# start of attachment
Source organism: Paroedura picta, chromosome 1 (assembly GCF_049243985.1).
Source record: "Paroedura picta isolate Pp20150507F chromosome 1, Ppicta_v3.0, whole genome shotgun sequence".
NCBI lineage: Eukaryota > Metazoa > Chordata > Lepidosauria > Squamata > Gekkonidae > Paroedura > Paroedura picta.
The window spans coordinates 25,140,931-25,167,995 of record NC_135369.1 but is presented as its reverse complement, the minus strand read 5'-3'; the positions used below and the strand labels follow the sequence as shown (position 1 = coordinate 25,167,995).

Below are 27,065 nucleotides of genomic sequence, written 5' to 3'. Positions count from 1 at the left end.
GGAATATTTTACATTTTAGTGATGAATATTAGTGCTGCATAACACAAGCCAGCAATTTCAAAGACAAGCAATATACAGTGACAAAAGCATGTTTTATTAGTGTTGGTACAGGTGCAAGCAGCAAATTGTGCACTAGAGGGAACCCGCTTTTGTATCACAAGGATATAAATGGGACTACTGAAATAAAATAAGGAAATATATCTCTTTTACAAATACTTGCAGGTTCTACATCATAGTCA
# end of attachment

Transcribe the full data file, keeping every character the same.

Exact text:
Source organism: Paroedura picta, chromosome 1 (assembly GCF_049243985.1).
Source record: "Paroedura picta isolate Pp20150507F chromosome 1, Ppicta_v3.0, whole genome shotgun sequence".
NCBI lineage: Eukaryota > Metazoa > Chordata > Lepidosauria > Squamata > Gekkonidae > Paroedura > Paroedura picta.
The window spans coordinates 25,140,931-25,167,995 of record NC_135369.1 but is presented as its reverse complement, the minus strand read 5'-3'; the positions used below and the strand labels follow the sequence as shown (position 1 = coordinate 25,167,995).

Below are 27,065 nucleotides of genomic sequence, written 5' to 3'. Positions count from 1 at the left end.
GGAATATTTTACATTTTAGTGATGAATATTAGTGCTGCATAACACAAGCCAGCAATTTCAAAGACAAGCAATATACAGTGACAAAAGCATGTTTTATTAGTGTTGGTACAGGTGCAAGCAGCAAATTGTGCACTAGAGGGAACCCGCTTTTGTATCACAAGGATATAAATGGGACTACTGAAATAAAATAAGGAAATATATCTCTTTTACAAATACTTGCAGGTTCTACATCATAGTCA